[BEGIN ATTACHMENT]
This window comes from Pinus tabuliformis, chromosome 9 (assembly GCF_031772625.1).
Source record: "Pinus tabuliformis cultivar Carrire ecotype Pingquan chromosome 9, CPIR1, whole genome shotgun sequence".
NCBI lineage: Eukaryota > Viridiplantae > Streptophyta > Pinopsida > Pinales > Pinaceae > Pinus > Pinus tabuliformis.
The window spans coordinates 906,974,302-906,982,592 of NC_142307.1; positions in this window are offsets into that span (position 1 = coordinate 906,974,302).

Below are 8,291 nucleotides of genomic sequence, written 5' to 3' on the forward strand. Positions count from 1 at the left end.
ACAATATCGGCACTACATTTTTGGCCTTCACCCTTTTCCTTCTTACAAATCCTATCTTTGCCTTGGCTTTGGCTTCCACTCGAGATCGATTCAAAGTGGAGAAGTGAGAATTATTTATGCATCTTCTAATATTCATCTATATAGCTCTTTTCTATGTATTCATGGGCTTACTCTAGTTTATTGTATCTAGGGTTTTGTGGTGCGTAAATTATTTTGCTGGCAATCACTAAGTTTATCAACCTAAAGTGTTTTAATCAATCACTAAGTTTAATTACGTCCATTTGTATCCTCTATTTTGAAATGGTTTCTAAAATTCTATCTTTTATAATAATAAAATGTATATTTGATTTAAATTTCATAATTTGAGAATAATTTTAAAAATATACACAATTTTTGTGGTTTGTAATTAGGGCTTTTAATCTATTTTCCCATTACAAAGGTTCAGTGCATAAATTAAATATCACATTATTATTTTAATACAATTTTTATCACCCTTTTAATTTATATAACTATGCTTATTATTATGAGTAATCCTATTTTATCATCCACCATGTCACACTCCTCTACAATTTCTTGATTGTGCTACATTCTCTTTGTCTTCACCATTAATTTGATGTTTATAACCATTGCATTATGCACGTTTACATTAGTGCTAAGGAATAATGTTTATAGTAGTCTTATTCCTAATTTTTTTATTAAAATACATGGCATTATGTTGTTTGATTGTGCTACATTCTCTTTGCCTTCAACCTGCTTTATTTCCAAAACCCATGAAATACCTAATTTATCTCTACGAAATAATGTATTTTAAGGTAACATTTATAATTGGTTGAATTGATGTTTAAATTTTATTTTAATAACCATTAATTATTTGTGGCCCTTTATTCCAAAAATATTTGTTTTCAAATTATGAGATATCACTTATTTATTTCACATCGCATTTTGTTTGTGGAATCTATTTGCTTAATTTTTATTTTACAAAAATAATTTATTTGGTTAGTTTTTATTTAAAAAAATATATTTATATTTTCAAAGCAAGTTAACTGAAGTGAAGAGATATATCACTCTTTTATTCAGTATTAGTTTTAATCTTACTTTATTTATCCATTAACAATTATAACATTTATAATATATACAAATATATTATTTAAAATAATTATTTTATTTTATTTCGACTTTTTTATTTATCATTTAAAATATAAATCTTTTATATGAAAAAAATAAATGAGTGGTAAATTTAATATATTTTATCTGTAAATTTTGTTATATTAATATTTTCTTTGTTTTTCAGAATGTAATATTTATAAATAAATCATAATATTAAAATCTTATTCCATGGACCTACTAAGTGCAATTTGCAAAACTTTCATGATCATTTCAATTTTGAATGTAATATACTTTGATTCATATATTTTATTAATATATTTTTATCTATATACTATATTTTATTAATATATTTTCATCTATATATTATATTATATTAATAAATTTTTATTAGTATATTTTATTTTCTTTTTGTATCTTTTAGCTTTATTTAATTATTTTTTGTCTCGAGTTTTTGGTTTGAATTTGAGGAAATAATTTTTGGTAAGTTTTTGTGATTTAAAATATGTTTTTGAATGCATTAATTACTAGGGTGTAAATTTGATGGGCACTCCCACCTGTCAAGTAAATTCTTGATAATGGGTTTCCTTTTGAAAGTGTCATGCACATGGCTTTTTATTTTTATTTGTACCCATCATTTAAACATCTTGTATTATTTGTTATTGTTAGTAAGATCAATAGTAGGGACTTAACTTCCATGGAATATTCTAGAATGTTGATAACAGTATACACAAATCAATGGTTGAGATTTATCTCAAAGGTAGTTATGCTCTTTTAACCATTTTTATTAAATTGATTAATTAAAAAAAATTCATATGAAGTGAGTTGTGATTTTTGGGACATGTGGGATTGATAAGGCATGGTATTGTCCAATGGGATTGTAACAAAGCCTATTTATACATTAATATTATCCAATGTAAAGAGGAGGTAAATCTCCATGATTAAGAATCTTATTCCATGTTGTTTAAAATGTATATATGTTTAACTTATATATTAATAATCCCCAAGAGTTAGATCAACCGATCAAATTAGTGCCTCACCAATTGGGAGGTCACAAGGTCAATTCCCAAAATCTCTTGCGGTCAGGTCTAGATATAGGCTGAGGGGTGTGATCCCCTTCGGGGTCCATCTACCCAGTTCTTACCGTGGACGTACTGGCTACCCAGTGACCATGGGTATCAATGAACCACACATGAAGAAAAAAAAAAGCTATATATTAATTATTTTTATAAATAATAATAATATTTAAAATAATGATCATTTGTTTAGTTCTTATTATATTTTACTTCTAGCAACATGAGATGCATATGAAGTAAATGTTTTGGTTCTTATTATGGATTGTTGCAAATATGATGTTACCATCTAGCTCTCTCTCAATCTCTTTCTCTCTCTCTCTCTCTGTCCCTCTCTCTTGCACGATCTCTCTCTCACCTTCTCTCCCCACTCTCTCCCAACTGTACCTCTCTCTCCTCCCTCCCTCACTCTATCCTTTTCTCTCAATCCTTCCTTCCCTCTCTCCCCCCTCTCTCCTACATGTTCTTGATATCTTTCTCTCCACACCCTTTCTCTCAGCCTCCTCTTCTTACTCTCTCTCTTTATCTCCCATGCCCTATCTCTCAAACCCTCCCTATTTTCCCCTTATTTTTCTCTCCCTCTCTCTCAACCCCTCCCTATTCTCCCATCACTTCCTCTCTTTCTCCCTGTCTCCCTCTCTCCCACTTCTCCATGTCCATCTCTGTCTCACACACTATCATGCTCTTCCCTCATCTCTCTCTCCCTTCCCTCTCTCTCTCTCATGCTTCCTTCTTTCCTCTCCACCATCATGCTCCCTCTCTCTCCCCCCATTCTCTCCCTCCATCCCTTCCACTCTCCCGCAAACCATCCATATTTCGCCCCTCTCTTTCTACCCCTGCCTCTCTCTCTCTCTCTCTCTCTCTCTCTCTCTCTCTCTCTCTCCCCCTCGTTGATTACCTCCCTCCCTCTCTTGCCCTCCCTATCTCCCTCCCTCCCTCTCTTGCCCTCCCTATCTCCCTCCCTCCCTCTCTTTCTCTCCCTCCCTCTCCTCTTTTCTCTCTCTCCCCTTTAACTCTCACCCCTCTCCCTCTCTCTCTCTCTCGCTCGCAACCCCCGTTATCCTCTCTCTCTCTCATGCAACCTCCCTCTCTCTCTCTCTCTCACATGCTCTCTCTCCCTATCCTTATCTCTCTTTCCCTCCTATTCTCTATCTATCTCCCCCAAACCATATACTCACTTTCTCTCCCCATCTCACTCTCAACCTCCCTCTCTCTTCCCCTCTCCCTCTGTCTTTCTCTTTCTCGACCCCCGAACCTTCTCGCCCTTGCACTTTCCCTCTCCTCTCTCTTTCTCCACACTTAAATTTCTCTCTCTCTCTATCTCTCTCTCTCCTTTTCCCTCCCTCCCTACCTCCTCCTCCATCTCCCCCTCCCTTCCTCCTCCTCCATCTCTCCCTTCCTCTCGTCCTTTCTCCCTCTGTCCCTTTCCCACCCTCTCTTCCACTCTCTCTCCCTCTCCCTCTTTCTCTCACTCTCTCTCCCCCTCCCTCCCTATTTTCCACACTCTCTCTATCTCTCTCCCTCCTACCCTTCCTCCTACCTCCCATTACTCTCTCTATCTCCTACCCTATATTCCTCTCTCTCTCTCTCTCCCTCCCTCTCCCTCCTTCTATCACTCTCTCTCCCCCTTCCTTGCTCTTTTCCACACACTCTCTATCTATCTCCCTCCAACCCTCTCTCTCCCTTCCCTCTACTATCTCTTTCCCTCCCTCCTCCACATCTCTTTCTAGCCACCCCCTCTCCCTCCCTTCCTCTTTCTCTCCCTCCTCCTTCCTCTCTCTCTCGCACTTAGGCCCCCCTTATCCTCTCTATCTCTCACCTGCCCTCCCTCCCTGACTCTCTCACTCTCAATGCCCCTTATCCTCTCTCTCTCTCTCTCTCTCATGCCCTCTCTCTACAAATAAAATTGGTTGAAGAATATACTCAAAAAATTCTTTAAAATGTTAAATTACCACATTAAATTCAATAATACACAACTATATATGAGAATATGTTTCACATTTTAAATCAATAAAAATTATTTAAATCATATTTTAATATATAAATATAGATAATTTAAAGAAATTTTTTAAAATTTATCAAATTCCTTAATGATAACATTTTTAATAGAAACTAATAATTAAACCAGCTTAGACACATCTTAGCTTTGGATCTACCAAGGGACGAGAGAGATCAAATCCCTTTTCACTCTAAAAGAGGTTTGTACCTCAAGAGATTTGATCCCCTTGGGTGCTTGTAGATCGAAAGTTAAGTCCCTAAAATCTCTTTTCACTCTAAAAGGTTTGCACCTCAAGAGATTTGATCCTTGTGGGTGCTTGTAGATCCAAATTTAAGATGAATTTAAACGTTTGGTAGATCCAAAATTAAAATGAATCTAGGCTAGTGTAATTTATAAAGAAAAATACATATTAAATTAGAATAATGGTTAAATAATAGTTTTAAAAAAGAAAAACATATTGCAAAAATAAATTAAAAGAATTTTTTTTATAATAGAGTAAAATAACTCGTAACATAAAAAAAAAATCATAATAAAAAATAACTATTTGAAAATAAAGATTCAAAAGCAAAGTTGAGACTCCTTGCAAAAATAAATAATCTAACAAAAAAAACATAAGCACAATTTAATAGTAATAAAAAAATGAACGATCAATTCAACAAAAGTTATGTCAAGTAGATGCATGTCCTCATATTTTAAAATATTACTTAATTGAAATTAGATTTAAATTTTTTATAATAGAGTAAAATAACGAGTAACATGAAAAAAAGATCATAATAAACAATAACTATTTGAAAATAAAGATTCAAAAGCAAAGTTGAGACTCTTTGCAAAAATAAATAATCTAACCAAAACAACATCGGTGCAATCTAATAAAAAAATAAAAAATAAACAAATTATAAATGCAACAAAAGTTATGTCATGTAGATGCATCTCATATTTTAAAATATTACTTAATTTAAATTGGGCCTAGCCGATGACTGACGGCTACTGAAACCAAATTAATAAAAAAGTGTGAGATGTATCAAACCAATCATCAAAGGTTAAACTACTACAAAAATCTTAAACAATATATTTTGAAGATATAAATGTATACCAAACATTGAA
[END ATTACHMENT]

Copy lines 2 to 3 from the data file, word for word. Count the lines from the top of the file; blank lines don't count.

Source record: "Pinus tabuliformis cultivar Carrire ecotype Pingquan chromosome 9, CPIR1, whole genome shotgun sequence".
NCBI lineage: Eukaryota > Viridiplantae > Streptophyta > Pinopsida > Pinales > Pinaceae > Pinus > Pinus tabuliformis.